• Constant or Variable -- begins with upper-case, like variables that you can set exactly once.
  • symbol -- begins with a lower-case letter, you can think of them sort of like enumerations.
  • _ can be used like a constant in that you can assign it to anything, but it always remains undefined. Like /dev/null. {_,_,X,_} = {1,2,3,4}. will set X to 3.
  • _Var -- A variable with a leading _ suppresses warnings. This is useful for debugging when you may be commenting variable uses out, etc.
  • [list] -- lispish list of cells, easy to slice up and recurse over.
  • {tuples} -- flat array, easy to treat as a single unit.
  • [H|T] sets H to the first item in the list, T to the rest of the items in the list. If the list only has one item then T receives [] (the empty list).
  • fun square/1 -- refers to the local square function with arity 1. fun nums:square/1 would be the square function in the nums module.


  • ++ -- list concatenation. [1,2] ++ [3,4]. produces [1,2,3,4]. ++ is frowned upon though: "it should set alarm bells off in your brain—this is very inefficient and acceptable only if the concatenee is very short."
    • Shortcut in patterns: f("begin" ++ T) -> ... is equivalent to [$b,$e,$g,$i,$n|T] -> ...
  • -- -- list subtraction. [1,2,3,2] -- [2,3]. produces [1,2] (use [2,2,3] to get rid of both 2s).
  • = -- equality. Can be used almost anywhere: {1, {2,3}=X, 4}=Y will set X and Y.
(unary) +, (unary) -, bnot, not
/, *, div, rem, band, and               - Left Associative
+, -, bor, bxor, bsl, bsr, or, xor      - Left Associative
++, --                                  - Right Associative
==, /=, =<, <, >=, >, =:=, =/=

You should almost never use == and /=. These are only useful when comparing integers to floats: 12 == 12.0 but 12 =/= 12.0. Instead, always use =:= and =/=. Pattern matching uses =:= so fun(12) is not the same function as fun(12.0).

List Comprehensions

[X || Qualifier1, Qualifier2, ...] -- X is an arbitrary expression, and each qualifier is either a generator or a filter.

  • Generators are written as Pattern <- ListExpr where ListExpr must be an expression that evaluates to a list of terms.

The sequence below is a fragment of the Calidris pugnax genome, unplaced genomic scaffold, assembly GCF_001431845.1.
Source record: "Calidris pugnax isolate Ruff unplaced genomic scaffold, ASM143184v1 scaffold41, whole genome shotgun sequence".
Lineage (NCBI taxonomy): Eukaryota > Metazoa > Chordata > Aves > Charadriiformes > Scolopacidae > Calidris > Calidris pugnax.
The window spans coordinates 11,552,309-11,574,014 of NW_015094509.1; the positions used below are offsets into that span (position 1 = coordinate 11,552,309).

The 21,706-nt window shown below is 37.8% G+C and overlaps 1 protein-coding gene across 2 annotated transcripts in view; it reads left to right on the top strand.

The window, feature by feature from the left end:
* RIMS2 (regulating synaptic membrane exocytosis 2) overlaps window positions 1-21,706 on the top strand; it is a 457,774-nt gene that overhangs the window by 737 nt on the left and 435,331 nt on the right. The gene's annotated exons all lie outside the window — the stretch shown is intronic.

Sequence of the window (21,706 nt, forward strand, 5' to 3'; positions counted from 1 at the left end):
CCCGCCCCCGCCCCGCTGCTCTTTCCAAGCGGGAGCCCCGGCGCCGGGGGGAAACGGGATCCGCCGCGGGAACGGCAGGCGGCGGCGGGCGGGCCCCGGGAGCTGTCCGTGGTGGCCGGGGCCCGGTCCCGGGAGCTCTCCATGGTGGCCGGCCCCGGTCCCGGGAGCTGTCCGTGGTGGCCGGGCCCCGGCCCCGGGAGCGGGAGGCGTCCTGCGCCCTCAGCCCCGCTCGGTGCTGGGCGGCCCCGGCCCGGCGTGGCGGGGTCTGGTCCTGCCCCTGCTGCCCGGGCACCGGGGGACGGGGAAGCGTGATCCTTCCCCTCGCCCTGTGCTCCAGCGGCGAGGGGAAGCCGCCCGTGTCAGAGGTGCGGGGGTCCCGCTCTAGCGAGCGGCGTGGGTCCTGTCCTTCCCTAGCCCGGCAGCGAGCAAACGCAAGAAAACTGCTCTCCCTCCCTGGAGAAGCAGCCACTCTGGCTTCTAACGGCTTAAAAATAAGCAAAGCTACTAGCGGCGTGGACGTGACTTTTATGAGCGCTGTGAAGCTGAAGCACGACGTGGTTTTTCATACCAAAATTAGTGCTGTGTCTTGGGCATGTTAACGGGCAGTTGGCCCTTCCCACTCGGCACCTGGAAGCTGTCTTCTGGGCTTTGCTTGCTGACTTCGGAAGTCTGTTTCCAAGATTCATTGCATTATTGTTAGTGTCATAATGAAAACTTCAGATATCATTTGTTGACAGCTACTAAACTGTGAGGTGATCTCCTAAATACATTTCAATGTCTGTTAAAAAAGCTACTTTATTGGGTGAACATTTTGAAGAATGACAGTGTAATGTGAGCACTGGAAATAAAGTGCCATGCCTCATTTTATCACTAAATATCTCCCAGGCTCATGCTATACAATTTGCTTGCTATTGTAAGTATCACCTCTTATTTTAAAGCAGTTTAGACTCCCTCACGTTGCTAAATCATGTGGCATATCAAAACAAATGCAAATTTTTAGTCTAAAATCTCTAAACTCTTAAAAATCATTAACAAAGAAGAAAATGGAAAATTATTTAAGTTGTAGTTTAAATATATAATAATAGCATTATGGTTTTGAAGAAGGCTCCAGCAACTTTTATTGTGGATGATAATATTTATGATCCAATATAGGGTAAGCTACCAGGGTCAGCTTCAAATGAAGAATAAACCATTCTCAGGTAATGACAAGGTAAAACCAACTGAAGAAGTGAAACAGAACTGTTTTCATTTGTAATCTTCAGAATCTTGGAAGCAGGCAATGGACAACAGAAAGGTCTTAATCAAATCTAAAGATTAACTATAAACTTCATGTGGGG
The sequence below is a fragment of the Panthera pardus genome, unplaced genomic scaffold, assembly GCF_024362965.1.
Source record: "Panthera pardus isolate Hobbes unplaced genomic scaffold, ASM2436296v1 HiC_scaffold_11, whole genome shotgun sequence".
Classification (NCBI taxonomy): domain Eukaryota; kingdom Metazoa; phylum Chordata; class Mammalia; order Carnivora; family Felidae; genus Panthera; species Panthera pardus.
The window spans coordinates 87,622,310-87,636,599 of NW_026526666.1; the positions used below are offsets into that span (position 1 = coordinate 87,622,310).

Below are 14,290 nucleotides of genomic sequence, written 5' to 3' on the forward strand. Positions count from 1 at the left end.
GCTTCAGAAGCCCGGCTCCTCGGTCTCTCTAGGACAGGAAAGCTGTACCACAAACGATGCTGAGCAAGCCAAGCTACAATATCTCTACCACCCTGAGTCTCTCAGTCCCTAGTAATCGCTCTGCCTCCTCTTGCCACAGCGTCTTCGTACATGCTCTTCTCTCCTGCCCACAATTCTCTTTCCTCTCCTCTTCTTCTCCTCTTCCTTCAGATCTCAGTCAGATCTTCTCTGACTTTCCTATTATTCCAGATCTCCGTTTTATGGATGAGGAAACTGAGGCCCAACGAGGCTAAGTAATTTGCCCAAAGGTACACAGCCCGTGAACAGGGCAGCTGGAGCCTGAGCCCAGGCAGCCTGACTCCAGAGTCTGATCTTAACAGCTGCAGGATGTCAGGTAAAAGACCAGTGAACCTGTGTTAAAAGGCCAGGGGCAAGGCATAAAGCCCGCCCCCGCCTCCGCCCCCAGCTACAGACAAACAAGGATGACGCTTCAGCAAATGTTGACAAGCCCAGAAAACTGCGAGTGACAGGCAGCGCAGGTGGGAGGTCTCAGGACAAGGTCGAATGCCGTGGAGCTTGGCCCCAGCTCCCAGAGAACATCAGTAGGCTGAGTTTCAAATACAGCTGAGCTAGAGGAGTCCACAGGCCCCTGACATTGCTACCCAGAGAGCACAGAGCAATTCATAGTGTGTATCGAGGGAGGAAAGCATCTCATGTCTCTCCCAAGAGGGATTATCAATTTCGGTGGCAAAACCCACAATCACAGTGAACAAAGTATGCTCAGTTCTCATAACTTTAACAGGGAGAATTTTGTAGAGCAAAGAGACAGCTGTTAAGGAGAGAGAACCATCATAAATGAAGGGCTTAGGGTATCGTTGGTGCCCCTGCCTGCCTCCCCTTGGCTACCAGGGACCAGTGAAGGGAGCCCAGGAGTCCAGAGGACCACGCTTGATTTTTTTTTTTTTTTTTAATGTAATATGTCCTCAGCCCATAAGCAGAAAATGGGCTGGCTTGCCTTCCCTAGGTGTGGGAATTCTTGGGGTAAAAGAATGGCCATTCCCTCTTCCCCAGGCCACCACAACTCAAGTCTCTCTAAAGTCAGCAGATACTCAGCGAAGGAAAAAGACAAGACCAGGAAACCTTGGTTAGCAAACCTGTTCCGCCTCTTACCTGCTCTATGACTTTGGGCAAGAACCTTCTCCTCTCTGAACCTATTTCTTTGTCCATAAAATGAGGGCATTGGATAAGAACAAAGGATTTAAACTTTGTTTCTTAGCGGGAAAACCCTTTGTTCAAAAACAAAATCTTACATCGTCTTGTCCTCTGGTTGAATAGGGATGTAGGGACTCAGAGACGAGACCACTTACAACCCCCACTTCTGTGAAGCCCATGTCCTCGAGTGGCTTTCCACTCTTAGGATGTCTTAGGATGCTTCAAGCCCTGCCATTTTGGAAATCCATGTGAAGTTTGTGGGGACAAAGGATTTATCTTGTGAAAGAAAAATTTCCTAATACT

• Filters are either predicates (functions that return true or false) or boolean expressions.
  • [ A || A <- [1,2,3,4], A =< 3 ] produces [1,2,3]
  • [ F(X) || X <- L ] means “the list of F(X) where X is taken from the list L.”
  • [ X || {a, X} <- [{a,1},{b,2},{c,3},{a,4},hello,"wow"]]. produces [1,4]

Macros / Preprocessor

Macros are expanded when a ? precedes the name: ?Macro

  • -define(Constant, Replacement)
  • -ifdef(Macro)
  • -ifndef(Macro)
  • -else
  • -endif
  • -undef -- after an undef, the macro can no longer be used.
-define(TRACE(X), io:format("TRACE ~p:~p ~p~n" ,[?MODULE, ?LINE, X])).
-define(TRACE(X), void).
  • ?FILE -- current filename
  • ?LINE -- current line number in the file
  • ?MODULE -- name of the module
  • -include("Filename") -- includes the named file (typically FILE.hrl)
  • -include_lib(name) -- includes name.erl, name is an atom.
  • -module(name) -- name the module
  • -export([fun/1, fun/2]) -- exports functions from your module.
  • --compile(export_all).

Process Dictionary

Each process has its own dictionary. Don't use it! Key is an atom.

  • put(Key, Value) -> OldValue
  • get(Key) -> Value
  • get() -> [{Key,Value}] -- returns the entire dictionary
  • get_keys(Value) -> [Key].
  • erase(Key) -> Value.
  • erase() -> [{Key,Value}].


All these commands are defined in the shell_default module.

  • b() -- display all variable bindings. See f().
  • c(file) -- compile the module (module resides in file.erl)
  • c(module, options) -- compile with the given options, c(mymod, {d, debug})
  • f(), f(var) -- forget all variables and start over. useful in the interpreter.
  • h() -- history
  • halt() -- exit the interpreter. This is rather violent -- use q() when you can.
  • q() -- exit the interpreter with an orderly shutdown.
  • rf(), rf(rec) -- forget record
  • rr(file) -- read record, rr("records.hrl"). (can be used for any include file?)


Guard Built-In functions

  • abs(X)
  • element(pos,tuple)